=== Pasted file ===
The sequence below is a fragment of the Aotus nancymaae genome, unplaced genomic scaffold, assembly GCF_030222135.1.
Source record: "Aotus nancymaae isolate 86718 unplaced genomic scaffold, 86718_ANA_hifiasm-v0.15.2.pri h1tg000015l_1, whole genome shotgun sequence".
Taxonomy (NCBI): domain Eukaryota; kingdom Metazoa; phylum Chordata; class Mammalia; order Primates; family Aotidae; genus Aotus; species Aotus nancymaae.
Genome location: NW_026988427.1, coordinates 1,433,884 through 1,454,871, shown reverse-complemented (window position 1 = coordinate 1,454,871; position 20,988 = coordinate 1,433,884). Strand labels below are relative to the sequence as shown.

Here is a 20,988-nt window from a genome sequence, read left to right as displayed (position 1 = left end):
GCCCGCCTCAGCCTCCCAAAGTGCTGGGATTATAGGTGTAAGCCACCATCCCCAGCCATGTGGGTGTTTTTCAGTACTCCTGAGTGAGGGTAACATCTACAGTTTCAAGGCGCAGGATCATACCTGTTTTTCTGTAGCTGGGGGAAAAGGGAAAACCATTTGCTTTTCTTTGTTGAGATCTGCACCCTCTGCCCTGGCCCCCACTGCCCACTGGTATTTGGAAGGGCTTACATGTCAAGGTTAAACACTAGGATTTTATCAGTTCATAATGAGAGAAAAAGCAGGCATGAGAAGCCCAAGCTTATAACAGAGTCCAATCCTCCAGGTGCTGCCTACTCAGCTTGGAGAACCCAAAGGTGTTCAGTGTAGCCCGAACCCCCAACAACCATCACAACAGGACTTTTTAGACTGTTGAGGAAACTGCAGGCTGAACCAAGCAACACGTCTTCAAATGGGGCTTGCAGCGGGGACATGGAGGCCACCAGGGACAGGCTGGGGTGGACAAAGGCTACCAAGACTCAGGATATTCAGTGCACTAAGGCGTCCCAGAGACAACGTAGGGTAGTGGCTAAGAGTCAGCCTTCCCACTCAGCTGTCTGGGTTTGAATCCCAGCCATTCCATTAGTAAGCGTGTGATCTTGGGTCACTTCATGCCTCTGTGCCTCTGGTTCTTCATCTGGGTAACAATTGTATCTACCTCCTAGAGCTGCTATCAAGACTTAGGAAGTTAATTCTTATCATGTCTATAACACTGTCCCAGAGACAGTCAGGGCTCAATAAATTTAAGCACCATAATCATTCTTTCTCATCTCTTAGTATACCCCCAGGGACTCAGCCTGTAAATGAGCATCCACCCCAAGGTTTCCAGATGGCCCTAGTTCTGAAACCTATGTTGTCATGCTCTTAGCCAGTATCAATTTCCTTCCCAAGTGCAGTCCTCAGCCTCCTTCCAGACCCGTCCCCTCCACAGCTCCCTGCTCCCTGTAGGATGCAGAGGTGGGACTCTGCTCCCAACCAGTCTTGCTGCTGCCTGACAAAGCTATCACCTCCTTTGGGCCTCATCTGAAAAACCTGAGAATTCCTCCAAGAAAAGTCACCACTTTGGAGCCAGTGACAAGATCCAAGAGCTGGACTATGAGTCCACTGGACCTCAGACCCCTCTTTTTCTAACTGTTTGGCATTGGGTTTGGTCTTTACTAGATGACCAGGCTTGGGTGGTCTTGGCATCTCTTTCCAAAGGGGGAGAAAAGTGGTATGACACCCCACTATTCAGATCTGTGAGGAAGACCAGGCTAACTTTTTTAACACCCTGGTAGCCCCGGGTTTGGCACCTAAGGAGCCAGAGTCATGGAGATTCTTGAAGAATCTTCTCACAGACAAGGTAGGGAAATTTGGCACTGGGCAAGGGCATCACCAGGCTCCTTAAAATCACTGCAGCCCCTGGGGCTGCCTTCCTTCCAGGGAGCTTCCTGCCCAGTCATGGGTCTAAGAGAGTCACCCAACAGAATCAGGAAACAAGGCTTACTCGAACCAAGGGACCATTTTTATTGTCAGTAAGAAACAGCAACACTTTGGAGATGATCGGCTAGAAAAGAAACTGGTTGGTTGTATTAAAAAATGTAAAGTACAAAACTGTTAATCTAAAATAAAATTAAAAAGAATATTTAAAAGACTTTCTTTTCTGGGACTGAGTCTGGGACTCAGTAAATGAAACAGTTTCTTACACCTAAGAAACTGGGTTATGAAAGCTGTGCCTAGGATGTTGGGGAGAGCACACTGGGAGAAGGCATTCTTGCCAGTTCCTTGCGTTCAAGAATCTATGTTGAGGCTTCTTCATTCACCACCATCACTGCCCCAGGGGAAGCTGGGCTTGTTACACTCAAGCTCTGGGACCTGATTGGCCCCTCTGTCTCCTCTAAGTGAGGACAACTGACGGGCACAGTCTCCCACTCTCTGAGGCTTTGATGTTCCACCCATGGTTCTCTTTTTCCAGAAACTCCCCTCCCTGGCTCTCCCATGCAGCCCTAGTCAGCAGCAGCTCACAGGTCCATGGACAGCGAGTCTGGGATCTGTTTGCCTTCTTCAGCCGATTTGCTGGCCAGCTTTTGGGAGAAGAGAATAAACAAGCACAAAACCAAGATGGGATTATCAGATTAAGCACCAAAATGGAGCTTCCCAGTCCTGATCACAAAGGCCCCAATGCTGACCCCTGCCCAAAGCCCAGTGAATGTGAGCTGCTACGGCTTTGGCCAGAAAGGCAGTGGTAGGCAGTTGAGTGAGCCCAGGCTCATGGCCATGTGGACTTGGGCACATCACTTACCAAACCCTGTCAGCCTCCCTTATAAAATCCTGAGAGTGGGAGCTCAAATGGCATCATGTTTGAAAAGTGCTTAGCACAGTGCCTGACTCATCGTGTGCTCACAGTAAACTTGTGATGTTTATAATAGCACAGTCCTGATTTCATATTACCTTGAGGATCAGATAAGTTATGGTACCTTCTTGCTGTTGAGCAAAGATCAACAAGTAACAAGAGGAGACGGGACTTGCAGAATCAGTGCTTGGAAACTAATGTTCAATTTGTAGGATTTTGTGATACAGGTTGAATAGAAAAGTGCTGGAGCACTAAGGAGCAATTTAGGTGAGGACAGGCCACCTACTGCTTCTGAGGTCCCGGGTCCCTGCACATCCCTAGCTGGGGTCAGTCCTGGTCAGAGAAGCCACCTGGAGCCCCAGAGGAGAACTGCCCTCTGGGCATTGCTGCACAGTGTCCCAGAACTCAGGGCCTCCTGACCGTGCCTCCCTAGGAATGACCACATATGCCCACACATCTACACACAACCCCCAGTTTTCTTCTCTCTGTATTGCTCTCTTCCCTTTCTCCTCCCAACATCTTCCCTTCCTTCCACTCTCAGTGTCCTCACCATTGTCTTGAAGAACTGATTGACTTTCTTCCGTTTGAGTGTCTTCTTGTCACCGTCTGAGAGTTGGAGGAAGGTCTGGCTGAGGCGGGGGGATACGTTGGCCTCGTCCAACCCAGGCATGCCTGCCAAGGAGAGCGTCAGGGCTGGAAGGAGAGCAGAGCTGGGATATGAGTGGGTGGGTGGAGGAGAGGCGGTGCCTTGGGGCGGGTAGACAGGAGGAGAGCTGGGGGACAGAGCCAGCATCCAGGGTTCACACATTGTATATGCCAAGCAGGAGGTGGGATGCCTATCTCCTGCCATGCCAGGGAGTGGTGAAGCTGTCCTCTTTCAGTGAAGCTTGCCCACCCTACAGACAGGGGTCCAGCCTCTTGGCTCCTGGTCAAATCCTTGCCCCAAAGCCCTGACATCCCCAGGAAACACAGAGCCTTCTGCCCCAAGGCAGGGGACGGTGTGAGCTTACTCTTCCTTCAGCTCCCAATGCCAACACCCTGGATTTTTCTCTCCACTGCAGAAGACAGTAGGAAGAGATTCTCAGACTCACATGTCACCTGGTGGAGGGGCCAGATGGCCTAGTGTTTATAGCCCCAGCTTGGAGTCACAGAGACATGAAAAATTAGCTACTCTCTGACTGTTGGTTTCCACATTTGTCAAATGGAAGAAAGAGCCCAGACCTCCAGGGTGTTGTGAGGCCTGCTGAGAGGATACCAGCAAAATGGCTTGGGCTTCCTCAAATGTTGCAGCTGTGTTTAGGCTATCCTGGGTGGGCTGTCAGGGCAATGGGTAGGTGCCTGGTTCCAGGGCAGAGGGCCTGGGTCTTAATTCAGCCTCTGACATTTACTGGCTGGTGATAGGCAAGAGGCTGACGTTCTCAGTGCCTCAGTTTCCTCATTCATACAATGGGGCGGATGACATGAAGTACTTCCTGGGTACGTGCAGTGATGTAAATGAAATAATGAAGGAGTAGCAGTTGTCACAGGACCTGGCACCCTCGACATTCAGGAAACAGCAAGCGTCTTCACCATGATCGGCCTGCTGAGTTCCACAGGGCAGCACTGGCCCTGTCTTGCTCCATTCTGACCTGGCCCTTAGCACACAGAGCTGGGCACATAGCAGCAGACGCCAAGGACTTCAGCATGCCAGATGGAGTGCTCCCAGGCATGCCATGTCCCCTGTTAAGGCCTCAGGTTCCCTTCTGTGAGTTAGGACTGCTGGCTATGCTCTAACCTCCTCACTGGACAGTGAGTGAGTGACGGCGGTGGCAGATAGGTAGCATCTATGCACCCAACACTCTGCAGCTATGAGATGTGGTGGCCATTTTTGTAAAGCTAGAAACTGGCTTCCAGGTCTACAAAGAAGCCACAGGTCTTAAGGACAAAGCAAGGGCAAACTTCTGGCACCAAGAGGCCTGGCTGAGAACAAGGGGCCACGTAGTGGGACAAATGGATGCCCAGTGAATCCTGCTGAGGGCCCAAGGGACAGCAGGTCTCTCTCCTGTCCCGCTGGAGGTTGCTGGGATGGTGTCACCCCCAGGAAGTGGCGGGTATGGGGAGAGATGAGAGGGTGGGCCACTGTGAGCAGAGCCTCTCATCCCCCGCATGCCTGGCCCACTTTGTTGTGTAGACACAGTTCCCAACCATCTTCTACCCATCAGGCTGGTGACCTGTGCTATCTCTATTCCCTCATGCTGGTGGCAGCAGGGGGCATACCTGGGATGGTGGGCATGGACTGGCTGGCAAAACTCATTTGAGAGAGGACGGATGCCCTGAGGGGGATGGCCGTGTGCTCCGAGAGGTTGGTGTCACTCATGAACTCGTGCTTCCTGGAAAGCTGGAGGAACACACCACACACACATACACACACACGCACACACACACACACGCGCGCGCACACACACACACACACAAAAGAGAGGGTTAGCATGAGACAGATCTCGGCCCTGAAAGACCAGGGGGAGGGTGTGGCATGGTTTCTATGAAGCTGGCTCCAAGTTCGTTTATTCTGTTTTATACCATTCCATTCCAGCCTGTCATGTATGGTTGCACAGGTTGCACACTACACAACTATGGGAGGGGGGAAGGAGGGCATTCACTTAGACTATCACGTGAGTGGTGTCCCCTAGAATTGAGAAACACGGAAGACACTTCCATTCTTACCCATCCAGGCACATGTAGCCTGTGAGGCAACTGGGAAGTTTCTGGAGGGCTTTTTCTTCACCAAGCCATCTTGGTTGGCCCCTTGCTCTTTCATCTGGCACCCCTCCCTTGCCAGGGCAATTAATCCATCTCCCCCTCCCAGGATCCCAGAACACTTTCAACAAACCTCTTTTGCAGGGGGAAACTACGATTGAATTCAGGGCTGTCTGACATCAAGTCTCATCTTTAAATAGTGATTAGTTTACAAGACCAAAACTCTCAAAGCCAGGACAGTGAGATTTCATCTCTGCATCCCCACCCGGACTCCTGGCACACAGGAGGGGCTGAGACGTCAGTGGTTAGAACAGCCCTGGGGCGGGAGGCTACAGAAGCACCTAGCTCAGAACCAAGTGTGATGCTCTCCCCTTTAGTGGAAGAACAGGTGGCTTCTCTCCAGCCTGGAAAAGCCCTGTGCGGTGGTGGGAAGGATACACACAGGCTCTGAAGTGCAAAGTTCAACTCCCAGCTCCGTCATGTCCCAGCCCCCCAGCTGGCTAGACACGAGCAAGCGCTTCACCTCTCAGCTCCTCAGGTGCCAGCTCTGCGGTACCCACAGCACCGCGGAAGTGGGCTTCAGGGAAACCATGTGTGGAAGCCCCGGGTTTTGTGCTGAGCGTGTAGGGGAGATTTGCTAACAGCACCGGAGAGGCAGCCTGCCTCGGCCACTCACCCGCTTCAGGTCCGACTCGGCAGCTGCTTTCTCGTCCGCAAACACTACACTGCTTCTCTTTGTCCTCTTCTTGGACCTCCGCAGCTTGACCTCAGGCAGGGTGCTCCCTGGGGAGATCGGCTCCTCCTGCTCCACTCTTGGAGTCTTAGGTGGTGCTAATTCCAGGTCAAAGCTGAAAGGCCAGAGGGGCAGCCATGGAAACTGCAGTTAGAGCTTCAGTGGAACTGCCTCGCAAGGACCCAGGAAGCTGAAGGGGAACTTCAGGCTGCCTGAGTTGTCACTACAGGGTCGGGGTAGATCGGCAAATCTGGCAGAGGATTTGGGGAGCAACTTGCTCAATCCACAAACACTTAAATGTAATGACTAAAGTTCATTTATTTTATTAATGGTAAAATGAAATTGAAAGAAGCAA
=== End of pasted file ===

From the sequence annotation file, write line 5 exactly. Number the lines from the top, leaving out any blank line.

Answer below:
Here is a 20,988-nt window from a genome sequence, read left to right as displayed (position 1 = left end):